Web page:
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7.2 Reading and Writing Array Elements

7.2 Reading and Writing Array Elements

You access an element of an array using the []operator. A reference to the array should appear to the left of the brackets. An arbitrary expression that has a non-negative integer value should be inside the brackets. You can use this syntax to both read and write the value of an element of an array. Thus, the following are all legal JavaScript statements:

var a = ["world"]; // Start with a one-element array var value = a[0]; // Read element 0 a[1] = 3.14; // Write element 1 i = 2; a[i] = 3; // Write element 2 a[i + 1] = "hello"; // Write element 3 a[a[i]] = a[0]; // Read elements 0 and 2, write element 3

Remember that arrays are a specialized kind of object. The square brackets used to access array elements work just like the square brackets used to access object properties. JavaScript converts the numeric array index you specify to a string—the index 1 becomes the string "1"—then uses that string as a property name. There is nothing special about the conversion of the index from a number to a string: you can do that with regular objects, too:

o = {}; // Create a plain object o[1] = "one"; // Index it with an integer

What is special about arrays is that when you use property names that are non-negative integers less than 232, the array automatically maintains the value of the lengthproperty for you. Above, for example, we created an array a with a single element. We then assigned values at indexes 1, 2, and 3. The length property of the array changed as we did so:

a.length // => 4

It is helpful to clearly distinguish an array index from an object property name. All indexes are property names, but only property names that are integers between 0 and 232–1 are indexes. All arrays are objects, and you can create properties of any name on them. If you use properties that are array indexes, however, arrays have the special behavior of updating their length property as needed.

Note that you can index an array using numbers that are negative or that are not integers. When you do this, the number is converted to a string, and that string is used as the property name. Since the name is not a non-negative integer, it is treated as a regular object property, not an array index. Also, if you index an array with a string that happens to be a non-negative integer, it behaves as an array index, not an object property. The same is true if you use a floating-point number that is the same as an integer:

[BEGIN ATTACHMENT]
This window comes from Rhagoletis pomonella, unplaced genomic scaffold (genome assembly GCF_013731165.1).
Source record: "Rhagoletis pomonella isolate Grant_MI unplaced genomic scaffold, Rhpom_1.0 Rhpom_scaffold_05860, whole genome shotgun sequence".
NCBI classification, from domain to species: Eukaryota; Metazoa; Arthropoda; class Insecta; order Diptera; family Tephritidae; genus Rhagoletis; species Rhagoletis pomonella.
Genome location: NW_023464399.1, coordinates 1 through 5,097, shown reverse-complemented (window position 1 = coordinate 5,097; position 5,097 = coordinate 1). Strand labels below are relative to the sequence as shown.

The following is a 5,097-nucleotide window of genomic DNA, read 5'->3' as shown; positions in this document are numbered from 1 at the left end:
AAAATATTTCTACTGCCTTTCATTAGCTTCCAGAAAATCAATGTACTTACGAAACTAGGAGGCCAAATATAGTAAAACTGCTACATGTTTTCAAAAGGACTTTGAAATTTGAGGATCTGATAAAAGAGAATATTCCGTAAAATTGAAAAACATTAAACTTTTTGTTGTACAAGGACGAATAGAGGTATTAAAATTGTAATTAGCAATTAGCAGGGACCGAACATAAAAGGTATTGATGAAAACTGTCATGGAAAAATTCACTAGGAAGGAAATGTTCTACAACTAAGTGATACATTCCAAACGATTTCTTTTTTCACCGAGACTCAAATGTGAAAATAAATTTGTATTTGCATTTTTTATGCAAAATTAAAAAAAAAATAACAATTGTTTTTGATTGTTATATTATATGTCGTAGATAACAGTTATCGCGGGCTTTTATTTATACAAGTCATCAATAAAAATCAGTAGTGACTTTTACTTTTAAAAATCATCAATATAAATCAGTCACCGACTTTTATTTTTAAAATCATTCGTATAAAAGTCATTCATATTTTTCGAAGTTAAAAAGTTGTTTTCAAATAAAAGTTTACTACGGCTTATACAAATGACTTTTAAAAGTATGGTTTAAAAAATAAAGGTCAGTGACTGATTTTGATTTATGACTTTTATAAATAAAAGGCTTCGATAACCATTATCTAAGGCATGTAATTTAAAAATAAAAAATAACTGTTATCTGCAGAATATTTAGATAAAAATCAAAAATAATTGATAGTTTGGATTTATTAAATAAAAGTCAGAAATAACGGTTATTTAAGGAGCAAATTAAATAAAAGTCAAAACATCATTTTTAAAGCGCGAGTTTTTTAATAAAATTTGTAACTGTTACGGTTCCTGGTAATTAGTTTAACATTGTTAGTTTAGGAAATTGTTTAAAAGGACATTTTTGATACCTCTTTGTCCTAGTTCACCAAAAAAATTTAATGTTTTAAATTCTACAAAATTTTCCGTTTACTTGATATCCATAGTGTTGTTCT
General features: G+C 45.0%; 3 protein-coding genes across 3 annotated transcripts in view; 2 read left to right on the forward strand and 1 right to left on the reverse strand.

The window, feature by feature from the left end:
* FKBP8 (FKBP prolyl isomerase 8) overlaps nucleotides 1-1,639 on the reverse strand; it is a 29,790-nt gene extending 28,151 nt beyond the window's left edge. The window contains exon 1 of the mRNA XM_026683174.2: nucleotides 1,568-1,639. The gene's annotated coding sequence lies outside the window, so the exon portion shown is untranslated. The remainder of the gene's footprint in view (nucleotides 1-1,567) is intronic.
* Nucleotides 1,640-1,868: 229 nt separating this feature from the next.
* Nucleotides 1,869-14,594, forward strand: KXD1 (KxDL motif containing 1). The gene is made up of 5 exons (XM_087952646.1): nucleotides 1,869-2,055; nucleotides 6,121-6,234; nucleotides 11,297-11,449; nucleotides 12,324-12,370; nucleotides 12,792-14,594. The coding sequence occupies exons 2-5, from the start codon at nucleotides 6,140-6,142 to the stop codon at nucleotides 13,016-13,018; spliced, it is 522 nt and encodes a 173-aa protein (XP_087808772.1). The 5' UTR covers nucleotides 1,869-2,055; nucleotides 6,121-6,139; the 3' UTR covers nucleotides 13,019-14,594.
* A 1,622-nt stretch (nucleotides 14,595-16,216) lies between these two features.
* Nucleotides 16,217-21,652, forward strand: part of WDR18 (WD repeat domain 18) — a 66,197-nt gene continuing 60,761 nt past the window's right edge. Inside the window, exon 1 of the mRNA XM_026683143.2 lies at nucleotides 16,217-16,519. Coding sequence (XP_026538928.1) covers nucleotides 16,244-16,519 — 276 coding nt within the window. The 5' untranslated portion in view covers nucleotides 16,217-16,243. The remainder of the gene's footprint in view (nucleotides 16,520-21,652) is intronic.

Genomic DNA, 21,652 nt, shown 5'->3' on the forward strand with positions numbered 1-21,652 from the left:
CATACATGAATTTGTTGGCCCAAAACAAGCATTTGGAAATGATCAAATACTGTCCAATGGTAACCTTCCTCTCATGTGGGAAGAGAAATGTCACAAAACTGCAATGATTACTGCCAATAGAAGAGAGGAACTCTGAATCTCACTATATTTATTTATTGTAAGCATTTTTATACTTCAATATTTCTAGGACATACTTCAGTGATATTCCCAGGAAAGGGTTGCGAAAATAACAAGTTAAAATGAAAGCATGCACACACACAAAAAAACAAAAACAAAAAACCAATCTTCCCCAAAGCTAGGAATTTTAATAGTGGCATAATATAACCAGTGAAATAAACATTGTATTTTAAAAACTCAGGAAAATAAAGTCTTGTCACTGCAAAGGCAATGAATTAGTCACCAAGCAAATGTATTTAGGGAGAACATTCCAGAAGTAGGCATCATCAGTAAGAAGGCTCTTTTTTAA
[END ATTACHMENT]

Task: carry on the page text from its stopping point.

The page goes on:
a[-1.23] = true; // This creates a property named "-1.23" a["1000"] = 0; // This the 1001st element of the array a[1.000] // Array index 1. Same as a[1]

The fact that array indexes are simply a special type of object property name means that JavaScript arrays have no notion of an “out of bounds” error. When you try to query a nonexistent property of any object, you don’t get an error, you simply get undefined. This is just as true for arrays as it is for objects:

7.2 Reading and Writing Array Elements | 143

a = [true, false]; // This array has elements at indexes 0 and 1 a[2] // => undefined. No element at this index. a[-1] // => undefined. No property with this name.

Since arrays are objects, they can inherit elements from their prototype. In ECMAScript 5, they can even have array elements defined by getter and setter methods ( §6.6 ). If an array does inherit elements or use getters and setters for elements, you should expect it to use a nonoptimized code path: the time to access an element of such an array would be similar to regular object property lookup times.

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